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Research Article

Development and Field Evaluation of a Synthetic Mosquito Lure That Is More Attractive than Humans

  • Fredros O. Okumu mail,

    fredros@ihi.or.tz

    Affiliations: Biomedical and Environmental Sciences Thematic Group, Ifakara Health Institute, Ifakara, Tanzania, School of Biological Sciences, University of Nairobi, Nairobi, Kenya, Disease Control and Vector Biology Unit, London School of Hygiene and Tropical Medicine, London, United Kingdom

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  • Gerry F. Killeen,

    Affiliations: Biomedical and Environmental Sciences Thematic Group, Ifakara Health Institute, Ifakara, Tanzania, School of Biological Sciences, Durham University, Durham, United Kingdom, Vector Group, Liverpool School of Tropical Medicine, Liverpool, United Kingdom

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  • Sheila Ogoma,

    Affiliations: Biomedical and Environmental Sciences Thematic Group, Ifakara Health Institute, Ifakara, Tanzania, Disease Control and Vector Biology Unit, London School of Hygiene and Tropical Medicine, London, United Kingdom

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  • Lubandwa Biswaro,

    Affiliation: Biomedical and Environmental Sciences Thematic Group, Ifakara Health Institute, Ifakara, Tanzania

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  • Renate C. Smallegange,

    Affiliation: Laboratory of Entomology, Wageningen University and Research Centre, Wageningen, The Netherlands

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  • Edgar Mbeyela,

    Affiliation: Biomedical and Environmental Sciences Thematic Group, Ifakara Health Institute, Ifakara, Tanzania

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  • Emmanuel Titus,

    Affiliation: Biomedical and Environmental Sciences Thematic Group, Ifakara Health Institute, Ifakara, Tanzania

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  • Cristina Munk,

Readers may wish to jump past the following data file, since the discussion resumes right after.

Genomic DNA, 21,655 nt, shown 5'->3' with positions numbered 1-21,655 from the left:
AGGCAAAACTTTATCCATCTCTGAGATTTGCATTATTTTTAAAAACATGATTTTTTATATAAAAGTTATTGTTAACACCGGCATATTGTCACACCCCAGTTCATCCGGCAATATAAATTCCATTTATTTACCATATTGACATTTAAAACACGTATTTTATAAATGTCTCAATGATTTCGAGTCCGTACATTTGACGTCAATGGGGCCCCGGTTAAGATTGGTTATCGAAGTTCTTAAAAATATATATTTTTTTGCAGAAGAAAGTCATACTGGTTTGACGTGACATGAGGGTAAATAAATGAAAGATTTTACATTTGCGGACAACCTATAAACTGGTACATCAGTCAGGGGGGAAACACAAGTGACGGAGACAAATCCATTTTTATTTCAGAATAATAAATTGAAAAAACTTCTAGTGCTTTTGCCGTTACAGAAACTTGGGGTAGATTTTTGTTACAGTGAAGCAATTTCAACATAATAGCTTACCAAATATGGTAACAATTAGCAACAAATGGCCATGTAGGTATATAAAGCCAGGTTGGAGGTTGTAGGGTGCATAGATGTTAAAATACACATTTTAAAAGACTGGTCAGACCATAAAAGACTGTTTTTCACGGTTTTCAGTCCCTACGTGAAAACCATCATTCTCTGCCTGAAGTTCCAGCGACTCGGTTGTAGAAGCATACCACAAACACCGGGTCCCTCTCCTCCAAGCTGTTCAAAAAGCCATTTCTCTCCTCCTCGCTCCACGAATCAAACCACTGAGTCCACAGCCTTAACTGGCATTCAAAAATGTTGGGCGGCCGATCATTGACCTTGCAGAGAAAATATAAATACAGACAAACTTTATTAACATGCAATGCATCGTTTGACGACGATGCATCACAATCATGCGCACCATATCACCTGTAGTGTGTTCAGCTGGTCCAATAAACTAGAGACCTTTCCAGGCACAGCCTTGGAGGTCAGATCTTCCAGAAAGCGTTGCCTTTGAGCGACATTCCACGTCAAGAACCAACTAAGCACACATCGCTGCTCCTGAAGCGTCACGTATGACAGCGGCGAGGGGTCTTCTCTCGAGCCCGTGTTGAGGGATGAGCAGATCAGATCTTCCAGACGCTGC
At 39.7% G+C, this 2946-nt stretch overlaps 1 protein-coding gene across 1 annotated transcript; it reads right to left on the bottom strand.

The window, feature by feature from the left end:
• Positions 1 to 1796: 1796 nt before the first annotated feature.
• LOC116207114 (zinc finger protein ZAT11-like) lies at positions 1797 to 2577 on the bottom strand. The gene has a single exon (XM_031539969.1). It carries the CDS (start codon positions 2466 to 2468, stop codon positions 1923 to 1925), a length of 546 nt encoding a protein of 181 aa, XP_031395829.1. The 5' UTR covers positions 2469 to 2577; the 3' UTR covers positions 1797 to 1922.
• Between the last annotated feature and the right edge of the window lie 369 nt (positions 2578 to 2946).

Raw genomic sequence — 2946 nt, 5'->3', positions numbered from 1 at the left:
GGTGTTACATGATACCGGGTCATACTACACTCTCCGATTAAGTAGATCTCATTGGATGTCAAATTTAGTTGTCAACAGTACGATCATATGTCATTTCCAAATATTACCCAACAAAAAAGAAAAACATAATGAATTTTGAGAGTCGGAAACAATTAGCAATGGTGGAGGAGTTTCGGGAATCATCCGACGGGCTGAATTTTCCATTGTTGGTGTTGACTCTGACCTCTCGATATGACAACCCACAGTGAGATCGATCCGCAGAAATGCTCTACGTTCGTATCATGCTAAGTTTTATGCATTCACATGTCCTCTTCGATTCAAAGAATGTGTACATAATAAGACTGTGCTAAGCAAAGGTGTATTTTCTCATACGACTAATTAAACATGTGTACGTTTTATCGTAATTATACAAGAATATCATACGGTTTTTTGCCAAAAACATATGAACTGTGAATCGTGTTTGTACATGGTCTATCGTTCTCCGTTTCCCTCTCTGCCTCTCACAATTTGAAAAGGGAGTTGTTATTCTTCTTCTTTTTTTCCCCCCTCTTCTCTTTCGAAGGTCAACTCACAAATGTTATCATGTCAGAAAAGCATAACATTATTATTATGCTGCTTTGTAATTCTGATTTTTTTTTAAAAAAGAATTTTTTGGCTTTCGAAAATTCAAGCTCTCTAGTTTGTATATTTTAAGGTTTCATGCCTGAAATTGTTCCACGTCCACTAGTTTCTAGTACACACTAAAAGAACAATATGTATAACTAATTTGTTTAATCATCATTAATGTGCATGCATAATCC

Affiliation: College of Agriculture and Life Sciences, Cornell University, Ithaca, New York, United States of America

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  • Hassan Ngonyani,

    Affiliation: Biomedical and Environmental Sciences Thematic Group, Ifakara Health Institute, Ifakara, Tanzania

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  • Willem Takken,

    Affiliation: Laboratory of Entomology, Wageningen University and Research Centre, Wageningen, The Netherlands

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  • Hassan Mshinda,

    Affiliation: Biomedical and Environmental Sciences Thematic Group, Ifakara Health Institute, Ifakara, Tanzania

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  • Wolfgang R. Mukabana,

    Affiliation: School of Biological Sciences, University of Nairobi, Nairobi, Kenya

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  • Sarah J. Moore

    Affiliations: Biomedical and Environmental Sciences Thematic Group, Ifakara Health Institute, Ifakara, Tanzania, Disease Control and Vector Biology Unit, London School of Hygiene and Tropical Medicine, London, United Kingdom, School of Biological Sciences, Durham University, Durham, United Kingdom

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  • Published: January 28, 2010
  • DOI: 10.1371/journal.pone.0008951

Abstract

Background

Disease transmitting mosquitoes locate humans and other blood hosts by identifying their characteristic odor profiles. Using their olfactory organs, the mosquitoes detect compounds present in human breath, sweat and skins, and use these as cues to locate and obtain blood from the humans. These odor compounds can be synthesized in vitro, then formulated to mimic humans. While some synthetic mosquito lures already exist, evidence supporting their utility is limited to laboratory settings, where long-range stimuli cannot be investigated.

Methodology and Principal Findings

Here we report the development and field evaluation of an odor blend consisting of known mosquito attractants namely carbon dioxide, ammonia and carboxylic acids, which was optimized at distances comparable with attractive ranges of humans to mosquitoes. Binary choice assays were conducted inside a large-cage semi-field enclosure using attractant-baited traps placed 20 m apart. This enabled high-throughput optimization of concentrations at which the individual candidate attractants needed to be added so as to obtain a blend maximally attractive to laboratory-reared An. gambiae. To determine whether wild mosquitoes would also be attracted to this synthetic odor blend and to compare it with whole humans under epidemiologically relevant conditions, field experiments were conducted inside experimental huts, where the blend was compared with 10 different adult male volunteers (20-34 years old). The blend attracted 3 to 5 times more mosquitoes than humans when the two baits were in different experimental huts (10–100 metres apart), but was equally or less attractive than humans when compared side by side within same huts.

Conclusion and Significance

This highly attractive substitute for human baits might enable development of technologies for trapping mosquitoes in numbers sufficient to prevent rather than merely monitor transmission of mosquito-borne diseases.

Introduction